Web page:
Dr. J. Eric Bishop '74
Helping students love learning
For 37 years, Dr. J. Eric Bishop motivated Dock students to be as passionate about learning as he is.
Dr. J. Eric Bishop served as an inspirational and caring teacher and mentor at Christopher Dock Mennonite High School (now Dock Mennonite Academy) for 37 years. He dedicated his life to serving Christ as a stimulating and motivating educator for multiple generations of Dock students.
Eric earned his B.A. in English Education from Eastern Mennonite University and his M.A. in Education with an English concentration from Arcadia University. In 2005, he earned a Ph.D. in Curriculum and Instruction with a concentration in English Education from Kent State University. The title of his dissertation is The Quiet in the Land: Core-to-Core Culture Confrontation in a Democratic English Classroom.
Eric became a Certified Anabaptist Educator in 2012. He taught numerous courses at the college and university level, contributed to the success of Dock by serving on many committees, and made presentations in many different venues throughout his career. He authored many articles and stories in Lamplighter, Christian Living, and Crossroads. Eric also co-authored an article about Dock’s “Building Community” curriculum that was published in Phi Delta Kappan.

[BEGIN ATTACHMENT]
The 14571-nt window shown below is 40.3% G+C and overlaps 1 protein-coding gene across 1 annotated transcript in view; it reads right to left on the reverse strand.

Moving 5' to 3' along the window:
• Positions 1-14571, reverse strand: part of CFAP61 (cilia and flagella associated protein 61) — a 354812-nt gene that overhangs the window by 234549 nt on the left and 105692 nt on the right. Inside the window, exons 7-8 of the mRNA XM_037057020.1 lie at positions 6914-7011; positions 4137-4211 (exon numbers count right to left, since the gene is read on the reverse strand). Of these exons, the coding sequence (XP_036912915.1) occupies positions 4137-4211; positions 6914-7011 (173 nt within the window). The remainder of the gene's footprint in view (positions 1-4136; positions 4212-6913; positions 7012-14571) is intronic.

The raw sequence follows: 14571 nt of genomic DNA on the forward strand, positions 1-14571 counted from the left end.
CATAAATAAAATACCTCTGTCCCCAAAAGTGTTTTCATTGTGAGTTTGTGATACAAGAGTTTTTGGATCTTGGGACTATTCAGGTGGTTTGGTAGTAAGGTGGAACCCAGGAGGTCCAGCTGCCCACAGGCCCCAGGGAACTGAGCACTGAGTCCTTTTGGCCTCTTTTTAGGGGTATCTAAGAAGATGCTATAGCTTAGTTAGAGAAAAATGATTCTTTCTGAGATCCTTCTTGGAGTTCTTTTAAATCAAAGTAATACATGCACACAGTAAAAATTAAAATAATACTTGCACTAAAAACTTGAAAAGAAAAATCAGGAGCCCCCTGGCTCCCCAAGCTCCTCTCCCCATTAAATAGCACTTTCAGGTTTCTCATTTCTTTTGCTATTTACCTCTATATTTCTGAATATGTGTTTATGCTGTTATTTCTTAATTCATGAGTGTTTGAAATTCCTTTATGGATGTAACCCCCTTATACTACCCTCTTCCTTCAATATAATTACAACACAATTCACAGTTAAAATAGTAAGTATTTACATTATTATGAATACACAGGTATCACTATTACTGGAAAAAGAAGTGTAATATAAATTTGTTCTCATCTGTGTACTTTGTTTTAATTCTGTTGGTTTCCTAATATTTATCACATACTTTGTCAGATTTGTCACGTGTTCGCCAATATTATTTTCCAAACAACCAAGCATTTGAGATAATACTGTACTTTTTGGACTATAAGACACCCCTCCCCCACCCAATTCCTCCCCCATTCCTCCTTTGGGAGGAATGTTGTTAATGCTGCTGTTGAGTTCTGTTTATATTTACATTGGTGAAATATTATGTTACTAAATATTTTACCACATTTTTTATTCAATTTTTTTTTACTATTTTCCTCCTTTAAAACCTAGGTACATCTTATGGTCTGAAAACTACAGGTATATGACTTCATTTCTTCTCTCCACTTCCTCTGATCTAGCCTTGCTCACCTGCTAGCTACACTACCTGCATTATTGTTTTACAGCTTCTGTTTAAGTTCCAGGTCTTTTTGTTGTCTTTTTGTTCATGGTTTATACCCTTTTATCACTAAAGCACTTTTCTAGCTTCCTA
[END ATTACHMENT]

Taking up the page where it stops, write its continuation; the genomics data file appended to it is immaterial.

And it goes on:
A teacher like no other
- Dock Class of 1974
- B.A., English Education, Eastern Mennonite University
- M.A., Education, Arcadia University
- Ph.D., Curriculum & Instruction/English Education, Kent State University
Hey, what’s your Weltanschauung?
Dr. Bishop recently served as the keynote speaker for the National Honor Society's annual banquet, where he spoke to students and parents about worldview.
Weltanschauung is German for worldview. It literally means how a person looks at the world, and every single person in this room has one. For those of you taking notes, the four pillars of a worldview are:
Origin asks: Where did I come from?
Meaning asks: What gives my present life meaning and purpose, if indeed there is any meaning or purpose in life?
Morality asks: How do I determine right and wrong behavior?
Destiny asks: What happens to me when I die?
Your answers to those four questions comprise your personal worldview. Now, to be clear, though each of us has a worldview, none of us was born with one. A worldview is received and constructed as the result of one’s socialization by way of parents; formal and informal education; religious training; language skills; peers, and personal experiences. A person’s worldview is usually re-shaped in both subtle and bold ways throughout life, in accordance with one’s experiences in those aspects of socialization I just cited.